Finally, the peak frequencies in the Fourier spectrum are dependent on the rotation speed. Even if the rotation speed is theoretically constant, there will be an unknown shift in the spectrum caused by the variable motor load, variations in the frequency control of the motor, etc. These shifts are however constant across the whole spectrum. Because of this, orders of the fundamental frequencies (1X, 2X, 3X, etc.) can be used in the spectrum. The same principle applies for a noncalibrated iQunet sensor.
Connect the iQunet server to the 230V mains and if available to the network.
If there is no network connection available, you can use the hotspot functionality of the iQunet server. Place the server within the WiFi range of your PC and look for the hotspot name (e.g. SERN- xxxxxxxxxxxx) in the network center of your computer. Your PC should be WiFi enabled. Select the hotspot and click Connect. The hotspot’s password is the Sensor Proxy ID (e.g. server-xxxxxxxx). This ID is written on your UNIX server. Once connected to the hotspot, you can connect to the server by browsing to 192.168.42.1:8000/dashboard/app. We recommend using the Chrome browser.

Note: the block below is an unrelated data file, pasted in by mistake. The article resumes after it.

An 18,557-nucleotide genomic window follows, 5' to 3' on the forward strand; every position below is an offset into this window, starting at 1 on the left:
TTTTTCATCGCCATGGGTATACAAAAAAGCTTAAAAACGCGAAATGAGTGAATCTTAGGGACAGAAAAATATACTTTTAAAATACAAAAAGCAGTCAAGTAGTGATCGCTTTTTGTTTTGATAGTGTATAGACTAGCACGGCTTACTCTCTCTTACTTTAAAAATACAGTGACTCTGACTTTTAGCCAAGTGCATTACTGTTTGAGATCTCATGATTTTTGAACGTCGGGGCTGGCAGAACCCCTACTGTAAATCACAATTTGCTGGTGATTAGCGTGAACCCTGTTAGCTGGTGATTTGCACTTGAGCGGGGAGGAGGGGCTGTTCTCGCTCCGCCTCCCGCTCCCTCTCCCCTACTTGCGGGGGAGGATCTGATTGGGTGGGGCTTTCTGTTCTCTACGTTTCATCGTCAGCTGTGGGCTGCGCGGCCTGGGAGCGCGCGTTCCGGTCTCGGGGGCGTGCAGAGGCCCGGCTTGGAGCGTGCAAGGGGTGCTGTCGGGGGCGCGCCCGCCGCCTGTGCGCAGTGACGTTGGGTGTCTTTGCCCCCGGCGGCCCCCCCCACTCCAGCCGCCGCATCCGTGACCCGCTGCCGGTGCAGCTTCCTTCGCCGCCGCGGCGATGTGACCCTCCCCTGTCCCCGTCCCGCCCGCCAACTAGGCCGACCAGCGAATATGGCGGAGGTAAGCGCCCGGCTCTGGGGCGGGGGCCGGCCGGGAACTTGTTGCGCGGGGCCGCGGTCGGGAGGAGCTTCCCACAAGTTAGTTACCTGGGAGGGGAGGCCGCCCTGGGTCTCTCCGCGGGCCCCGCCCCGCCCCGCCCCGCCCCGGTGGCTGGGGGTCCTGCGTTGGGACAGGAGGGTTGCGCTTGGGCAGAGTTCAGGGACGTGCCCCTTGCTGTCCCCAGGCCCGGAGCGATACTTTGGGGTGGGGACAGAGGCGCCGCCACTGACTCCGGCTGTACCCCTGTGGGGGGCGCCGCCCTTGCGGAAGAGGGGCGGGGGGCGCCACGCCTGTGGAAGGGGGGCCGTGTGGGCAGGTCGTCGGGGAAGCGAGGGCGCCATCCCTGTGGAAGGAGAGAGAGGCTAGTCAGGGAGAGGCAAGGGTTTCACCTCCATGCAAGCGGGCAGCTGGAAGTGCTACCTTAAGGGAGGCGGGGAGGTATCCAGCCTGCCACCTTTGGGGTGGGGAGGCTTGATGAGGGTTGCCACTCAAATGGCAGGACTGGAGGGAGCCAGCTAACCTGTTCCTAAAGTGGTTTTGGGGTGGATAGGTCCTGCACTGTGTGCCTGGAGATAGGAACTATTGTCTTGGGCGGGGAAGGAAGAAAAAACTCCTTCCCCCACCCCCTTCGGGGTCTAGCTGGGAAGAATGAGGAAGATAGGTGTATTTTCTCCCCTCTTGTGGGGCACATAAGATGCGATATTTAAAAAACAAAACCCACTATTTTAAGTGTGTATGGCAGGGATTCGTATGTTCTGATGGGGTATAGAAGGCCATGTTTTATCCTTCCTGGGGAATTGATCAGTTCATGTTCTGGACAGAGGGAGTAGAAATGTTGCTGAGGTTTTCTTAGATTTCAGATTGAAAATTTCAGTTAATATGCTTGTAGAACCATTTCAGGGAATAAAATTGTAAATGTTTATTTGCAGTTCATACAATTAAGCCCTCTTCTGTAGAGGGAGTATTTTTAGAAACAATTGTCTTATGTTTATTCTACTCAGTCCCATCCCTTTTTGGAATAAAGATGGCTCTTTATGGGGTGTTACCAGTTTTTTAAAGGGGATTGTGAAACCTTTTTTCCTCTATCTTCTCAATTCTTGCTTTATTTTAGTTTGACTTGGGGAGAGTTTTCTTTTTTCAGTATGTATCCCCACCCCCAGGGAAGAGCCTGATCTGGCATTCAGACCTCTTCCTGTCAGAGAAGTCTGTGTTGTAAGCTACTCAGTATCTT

If there is a network connection available, you can either connect via the hotspot or via rtc.iqunet.be. The first time you connect via rtc.iqunet.be, you will be prompted to identify yourself with a Google account. This identification is to make sure you are not a web robot.
To logon to the iQunet sensor dashboard, you will be prompted for a Cloud API Key and a Sensor Proxy ID (API Key and Sensor Proxy ID are provided by iQunet). The Sensor Proxy ID is written on your UNIX server (e.g. server-xxxxxxxx).
You are now connected to the iQunet Unix server.
Once you are connected to the iQunet Unix server, you can adjust the settings of the sensors to your needs and start data acquisition.
For the vibration sensor for example you can change the sample rate, measurement axis, number of samples, etc. Start the data acquisition by either triggering manually (REC button in the ‘MEMS Vibration Setup’ section) or by enabling automatic measurements where you set the time interval in between two measurements (‘Auto Measurements’ section).
The recorded vibration data can be viewed in the iQunet sensor dashboard by opening the vibration lab pane. Click on the ‘vLab’ button in the ‘Vibration Download’ section to open this pane.